Healthcare Real Estate In 'Once-In-A-Lifetime Metamorphosis'
Perhaps more than ever, healthcare is an industry in constant flux. An industry still adjusting to the Affordable Care Act is bracing for its possible replacement, patients are acting — and being treated — more like consumers, but perhaps the most persistent change agent is technology.
For other real estate sectors, technology is an amenity; smarter apartment buildings, offices or retail locations that appeal to certain demographics. But keeping up with technological advancements is a requirement in healthcare, so its real estate needs to both incorporate the latest tech and make room for its obsolescence.
“In every new project, we’re looking at what’s off the shelf right now, and of course IT is such a huge portion of the capital budgets of hospitals,” Anchor Health Properties Vice President of Development Katie Jacoby said.
Every prevailing wind today demands that healthcare become more adaptable. While changing consumer habits and political realities have sparked the well-covered trends of consolidation between providers and smaller, nimbler outpatient and urgent care facilities, hospitals are still a requirement — and a much longer-term investment, making adaptability a tougher question.
Speaking of the need to “future-proof” inpatient facilities, Penn Medicine Executive Vice President and Chief Administrative Officer Kevin Mahoney stressed the importance of “creating the built environment first, rather than last.” That means not just building with high ceilings to make room for new machinery and lining floors with enough wiring for future connectivity, but also preparing for a hospital to be used before all the construction money has been spent.
Penn has a program where it builds a sample hospital floor off-site, complete with mock patients, and lets doctors and nurses work and test its layout. The professionals comment on what they do and do not like about the design, and architects use the information to build a better hospital without wasting money on redoing what was already constructed.
Not every system can afford to do such a thing, and even Penn is looking for ways to make such a valuable tool more efficient, such as virtual reality. It is a cheaper way to simulate an environment, and it allows for adjustment and retesting without rebuilding the sample floor.
“Because of the delivery time frame of hospitals, no matter how much you simulate at the beginning, the dynamics of the system change prior to delivery,” Array Advisors principal Fady Barmada said, stressing the importance of continual testing throughout development. “Once it’s finished and once it’s built, everyone’s on the same page and there’s really no ramp-up.”
Adjusting how healthcare real estate responds to technology also requires examining how healthcare uses real estate in the first place. The transition from inpatient to outpatient care is part of a larger drive to prevent patients from spending too much time or money on health, and the emergence of telehealth is removing a chunk of doctor’s visits from the equation altogether.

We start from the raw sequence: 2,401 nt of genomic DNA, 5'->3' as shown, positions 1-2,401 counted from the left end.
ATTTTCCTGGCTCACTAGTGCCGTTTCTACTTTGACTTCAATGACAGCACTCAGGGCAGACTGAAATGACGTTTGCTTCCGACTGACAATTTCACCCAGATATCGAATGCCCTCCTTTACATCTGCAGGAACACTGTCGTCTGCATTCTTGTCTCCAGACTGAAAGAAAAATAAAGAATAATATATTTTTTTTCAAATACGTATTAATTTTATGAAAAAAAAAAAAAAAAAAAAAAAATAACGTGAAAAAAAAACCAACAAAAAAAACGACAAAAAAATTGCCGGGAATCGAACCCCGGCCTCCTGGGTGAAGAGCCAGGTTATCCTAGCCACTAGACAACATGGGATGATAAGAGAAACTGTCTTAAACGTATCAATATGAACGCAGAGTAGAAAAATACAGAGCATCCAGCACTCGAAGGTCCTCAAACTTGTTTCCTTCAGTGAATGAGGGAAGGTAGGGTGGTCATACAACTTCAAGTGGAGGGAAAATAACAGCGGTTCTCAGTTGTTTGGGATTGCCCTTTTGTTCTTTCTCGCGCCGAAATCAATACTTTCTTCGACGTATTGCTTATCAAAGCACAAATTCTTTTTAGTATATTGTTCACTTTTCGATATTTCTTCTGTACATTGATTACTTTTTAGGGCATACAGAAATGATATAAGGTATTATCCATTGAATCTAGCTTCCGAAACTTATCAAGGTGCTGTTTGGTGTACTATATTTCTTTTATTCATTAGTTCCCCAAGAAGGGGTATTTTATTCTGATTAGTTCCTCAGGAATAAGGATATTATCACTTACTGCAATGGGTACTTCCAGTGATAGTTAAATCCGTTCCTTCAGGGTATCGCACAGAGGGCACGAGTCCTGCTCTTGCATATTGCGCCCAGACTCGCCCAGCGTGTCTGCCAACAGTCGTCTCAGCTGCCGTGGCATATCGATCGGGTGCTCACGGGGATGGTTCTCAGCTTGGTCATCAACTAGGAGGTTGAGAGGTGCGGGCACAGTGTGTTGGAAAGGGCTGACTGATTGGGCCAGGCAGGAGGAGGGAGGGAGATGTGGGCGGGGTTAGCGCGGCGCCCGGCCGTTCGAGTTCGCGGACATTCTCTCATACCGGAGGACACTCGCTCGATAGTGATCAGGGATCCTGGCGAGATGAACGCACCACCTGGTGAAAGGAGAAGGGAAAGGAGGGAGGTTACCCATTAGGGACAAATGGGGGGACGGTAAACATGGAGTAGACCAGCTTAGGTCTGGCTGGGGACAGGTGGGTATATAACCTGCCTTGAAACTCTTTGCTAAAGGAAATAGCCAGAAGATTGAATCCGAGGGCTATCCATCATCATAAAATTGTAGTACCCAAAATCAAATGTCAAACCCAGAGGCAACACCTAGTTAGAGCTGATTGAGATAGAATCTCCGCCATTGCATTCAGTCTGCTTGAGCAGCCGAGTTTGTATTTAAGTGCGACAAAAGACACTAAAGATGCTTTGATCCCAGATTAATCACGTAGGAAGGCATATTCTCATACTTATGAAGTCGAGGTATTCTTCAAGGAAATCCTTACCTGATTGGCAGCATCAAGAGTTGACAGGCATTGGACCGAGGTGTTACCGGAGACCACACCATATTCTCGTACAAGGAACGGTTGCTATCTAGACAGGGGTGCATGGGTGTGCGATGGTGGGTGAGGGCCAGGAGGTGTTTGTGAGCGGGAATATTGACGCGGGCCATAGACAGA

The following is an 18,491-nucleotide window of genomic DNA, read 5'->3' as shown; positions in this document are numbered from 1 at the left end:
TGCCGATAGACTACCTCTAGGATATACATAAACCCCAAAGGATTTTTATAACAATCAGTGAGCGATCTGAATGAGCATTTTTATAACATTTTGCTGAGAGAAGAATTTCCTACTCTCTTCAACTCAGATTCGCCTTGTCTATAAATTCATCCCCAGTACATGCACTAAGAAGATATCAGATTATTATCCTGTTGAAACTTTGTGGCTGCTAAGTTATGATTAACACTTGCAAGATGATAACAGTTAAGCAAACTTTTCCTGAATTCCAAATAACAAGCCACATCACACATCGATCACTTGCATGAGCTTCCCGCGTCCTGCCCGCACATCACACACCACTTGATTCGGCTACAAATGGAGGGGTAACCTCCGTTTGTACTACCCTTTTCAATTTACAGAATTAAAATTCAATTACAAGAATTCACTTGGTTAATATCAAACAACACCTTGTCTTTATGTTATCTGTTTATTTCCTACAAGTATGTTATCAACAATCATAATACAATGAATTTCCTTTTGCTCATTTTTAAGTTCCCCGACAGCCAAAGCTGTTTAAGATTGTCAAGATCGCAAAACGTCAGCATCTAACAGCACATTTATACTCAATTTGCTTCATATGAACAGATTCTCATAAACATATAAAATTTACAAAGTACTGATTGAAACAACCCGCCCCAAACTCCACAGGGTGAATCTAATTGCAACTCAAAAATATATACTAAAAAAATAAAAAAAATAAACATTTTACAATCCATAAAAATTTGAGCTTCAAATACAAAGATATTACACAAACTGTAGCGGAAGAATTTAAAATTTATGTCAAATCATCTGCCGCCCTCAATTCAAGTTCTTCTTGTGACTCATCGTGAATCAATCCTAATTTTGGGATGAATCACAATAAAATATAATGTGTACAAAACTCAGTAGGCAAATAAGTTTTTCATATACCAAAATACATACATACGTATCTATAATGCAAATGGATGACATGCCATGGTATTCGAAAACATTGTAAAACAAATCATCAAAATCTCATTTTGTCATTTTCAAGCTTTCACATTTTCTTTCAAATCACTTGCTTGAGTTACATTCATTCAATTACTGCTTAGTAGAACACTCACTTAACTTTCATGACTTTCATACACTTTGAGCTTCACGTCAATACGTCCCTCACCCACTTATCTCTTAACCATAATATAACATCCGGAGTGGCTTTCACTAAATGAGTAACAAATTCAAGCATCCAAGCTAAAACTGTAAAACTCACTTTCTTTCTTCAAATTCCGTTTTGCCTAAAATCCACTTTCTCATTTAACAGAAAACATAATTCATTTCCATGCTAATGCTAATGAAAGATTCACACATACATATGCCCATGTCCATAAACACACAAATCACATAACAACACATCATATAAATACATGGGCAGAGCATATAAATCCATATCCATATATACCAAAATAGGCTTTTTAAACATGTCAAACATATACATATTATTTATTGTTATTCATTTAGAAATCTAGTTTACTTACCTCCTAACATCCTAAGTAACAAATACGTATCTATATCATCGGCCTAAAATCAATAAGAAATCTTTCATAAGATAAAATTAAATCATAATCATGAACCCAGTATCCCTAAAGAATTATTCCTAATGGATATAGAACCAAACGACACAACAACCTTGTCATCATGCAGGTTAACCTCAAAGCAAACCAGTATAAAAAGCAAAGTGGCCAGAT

“We’ve made a major investment in telehealth. Twenty years ago, 95% of banking was done in banks and 5% at home, and now that’s reversed,” Thomas Jefferson University President and CEO Stephen Klasko said. “The same thing is going to happen with healthcare.”
Getting diagnosed with a phone call is viewed with suspicion by patients across generations, but the improvement of video chat programs allows for better remote interactions — a patient and a nurse can convene with a doctor who is not in the hospital at the time, or a family member can call in to a hospital so they can hear what a doctor says without coming to visit.
“We could have done this three years ago with Facetime or five years ago with Skype, and we didn’t,” Klasko said. “And the change is coming from patient demands, to which we need to respond.”
Responding to patient — and as they are increasingly being viewed, consumer — demands is both a result and cause of technological advancement. Online search tools and review apps like ZocDoc allow people to find what hospital is cheapest, cleanest and most reliable, and as a result, providers have a stronger sense of competition.
“I believe we’re in a once-in-a-lifetime metamorphosis from hospital systems to consumer health providers,” Klasko said.
Retail has been competing for consumers since its inception, so it is no surprise that providers are increasingly taking cues from the sector, not to mention its real estate. Retailers must predict the needs of their customers, and they have done that with increasingly detailed data collection and analysis.
Barmada envisions a future where, much like data collection on social media, the healthcare industry has a window into nearly every moment of a person’s life, thanks to biometric data collection programs found in Fitbits and Apple Watches and the constant improvement of artificial intelligence in interpreting data.
“Once you start allowing AI to integrate into systems like biometric data collection, [you could have a] future where you’ve got a Siri that actively accesses data given by your biometric scanner, coordinates with your holistic health plan, and changes your schedule to help you make better health and lifestyle decisions,” Barmada said.
To some, that may seem like a chilling overreach of technology into our lives, but Klasko is secure in his belief that the increasing use of tech will improve doctors, rather than rendering the system impersonal.
“We admit doctors based on how they can be a better robot, when there is technology far better at memorizing things,” Klasko said. “We need to admit doctors based on how they can be better humans.”